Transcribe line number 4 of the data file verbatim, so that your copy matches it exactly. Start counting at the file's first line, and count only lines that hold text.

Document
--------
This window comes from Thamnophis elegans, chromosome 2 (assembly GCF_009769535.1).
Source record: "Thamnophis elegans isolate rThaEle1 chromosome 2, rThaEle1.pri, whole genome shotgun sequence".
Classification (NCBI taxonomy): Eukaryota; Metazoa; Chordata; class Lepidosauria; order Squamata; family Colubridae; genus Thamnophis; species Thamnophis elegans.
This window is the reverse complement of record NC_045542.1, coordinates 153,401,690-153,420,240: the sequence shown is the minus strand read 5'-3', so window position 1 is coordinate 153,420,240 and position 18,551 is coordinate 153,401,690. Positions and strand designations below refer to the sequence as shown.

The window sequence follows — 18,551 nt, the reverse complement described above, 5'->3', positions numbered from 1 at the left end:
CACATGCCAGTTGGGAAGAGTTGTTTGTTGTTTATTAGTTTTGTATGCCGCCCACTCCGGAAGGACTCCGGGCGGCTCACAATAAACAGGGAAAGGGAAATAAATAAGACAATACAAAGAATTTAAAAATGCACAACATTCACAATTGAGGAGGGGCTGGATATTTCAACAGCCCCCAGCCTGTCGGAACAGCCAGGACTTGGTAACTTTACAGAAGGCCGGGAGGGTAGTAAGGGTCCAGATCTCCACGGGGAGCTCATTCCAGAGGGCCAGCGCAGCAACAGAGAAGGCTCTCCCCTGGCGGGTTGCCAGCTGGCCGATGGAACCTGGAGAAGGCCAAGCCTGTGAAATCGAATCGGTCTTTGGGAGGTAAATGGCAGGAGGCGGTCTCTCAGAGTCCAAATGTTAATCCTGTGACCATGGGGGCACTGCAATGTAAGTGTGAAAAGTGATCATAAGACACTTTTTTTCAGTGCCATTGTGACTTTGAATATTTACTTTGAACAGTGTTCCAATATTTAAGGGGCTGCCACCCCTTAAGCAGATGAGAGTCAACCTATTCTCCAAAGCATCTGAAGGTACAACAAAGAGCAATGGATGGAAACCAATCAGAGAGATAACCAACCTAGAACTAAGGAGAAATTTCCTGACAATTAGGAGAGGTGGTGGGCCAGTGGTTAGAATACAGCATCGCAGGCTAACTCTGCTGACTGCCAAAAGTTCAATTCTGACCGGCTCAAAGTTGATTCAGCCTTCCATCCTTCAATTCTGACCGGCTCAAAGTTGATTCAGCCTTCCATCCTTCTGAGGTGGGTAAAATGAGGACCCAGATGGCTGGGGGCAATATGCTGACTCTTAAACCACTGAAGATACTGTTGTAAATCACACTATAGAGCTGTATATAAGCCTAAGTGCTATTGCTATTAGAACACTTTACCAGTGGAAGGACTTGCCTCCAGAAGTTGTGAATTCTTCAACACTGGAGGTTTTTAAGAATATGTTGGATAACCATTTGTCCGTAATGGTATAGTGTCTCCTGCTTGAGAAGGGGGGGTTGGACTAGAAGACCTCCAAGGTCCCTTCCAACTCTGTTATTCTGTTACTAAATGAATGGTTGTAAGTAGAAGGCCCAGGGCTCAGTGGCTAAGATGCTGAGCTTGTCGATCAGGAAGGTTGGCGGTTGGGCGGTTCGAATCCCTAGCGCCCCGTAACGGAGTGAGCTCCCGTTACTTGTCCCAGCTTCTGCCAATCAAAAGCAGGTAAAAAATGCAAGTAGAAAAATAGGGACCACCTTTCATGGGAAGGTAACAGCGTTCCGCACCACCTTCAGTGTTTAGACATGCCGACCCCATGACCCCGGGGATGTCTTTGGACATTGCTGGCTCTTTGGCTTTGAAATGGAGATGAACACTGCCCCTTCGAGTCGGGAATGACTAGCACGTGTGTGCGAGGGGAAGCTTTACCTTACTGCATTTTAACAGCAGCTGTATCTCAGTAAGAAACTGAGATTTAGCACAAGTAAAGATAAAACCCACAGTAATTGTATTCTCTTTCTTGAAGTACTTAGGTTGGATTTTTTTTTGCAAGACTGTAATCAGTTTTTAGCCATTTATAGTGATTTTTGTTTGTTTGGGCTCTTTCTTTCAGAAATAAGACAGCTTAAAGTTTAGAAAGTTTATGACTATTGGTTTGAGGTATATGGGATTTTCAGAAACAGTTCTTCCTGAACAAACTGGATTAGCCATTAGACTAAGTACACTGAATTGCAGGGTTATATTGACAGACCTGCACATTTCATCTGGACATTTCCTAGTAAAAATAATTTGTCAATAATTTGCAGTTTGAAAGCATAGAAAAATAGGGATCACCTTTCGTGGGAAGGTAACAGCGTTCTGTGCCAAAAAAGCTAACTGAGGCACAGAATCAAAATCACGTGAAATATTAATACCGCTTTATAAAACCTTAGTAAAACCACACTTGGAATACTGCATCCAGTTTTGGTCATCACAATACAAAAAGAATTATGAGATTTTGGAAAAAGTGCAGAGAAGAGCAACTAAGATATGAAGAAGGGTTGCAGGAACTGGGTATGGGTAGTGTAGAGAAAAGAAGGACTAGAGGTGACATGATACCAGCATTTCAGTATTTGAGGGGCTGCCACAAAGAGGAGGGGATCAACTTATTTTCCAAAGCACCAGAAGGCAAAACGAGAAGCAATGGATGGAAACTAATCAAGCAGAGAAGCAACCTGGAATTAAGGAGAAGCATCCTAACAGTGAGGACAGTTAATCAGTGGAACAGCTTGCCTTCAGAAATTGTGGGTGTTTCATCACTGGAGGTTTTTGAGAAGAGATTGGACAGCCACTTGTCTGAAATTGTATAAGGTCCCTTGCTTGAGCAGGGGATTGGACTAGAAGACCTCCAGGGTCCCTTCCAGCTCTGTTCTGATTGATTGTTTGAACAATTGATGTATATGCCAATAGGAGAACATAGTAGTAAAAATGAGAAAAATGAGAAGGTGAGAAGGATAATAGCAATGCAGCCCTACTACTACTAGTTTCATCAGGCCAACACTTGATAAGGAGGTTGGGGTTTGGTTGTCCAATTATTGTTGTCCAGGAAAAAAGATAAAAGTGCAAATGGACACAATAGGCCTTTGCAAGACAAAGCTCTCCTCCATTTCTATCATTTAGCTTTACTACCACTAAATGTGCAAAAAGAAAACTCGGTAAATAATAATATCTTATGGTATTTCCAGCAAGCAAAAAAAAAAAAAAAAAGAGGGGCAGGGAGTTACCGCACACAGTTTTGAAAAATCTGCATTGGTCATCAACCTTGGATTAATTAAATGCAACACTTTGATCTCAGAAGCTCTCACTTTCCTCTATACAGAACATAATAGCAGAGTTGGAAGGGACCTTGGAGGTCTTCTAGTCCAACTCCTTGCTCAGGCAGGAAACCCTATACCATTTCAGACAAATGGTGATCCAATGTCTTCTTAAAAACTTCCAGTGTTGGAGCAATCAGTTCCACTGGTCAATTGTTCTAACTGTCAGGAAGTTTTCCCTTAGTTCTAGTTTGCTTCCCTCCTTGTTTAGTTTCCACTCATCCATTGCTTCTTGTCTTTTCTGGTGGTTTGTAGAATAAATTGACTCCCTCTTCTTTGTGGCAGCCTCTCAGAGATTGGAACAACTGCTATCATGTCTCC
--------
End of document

This window is the reverse complement of record NC_045542.1, coordinates 153,401,690-153,420,240: the sequence shown is the minus strand read 5'-3', so window position 1 is coordinate 153,420,240 and position 18,551 is coordinate 153,401,690. Positions and strand designations below refer to the sequence as shown.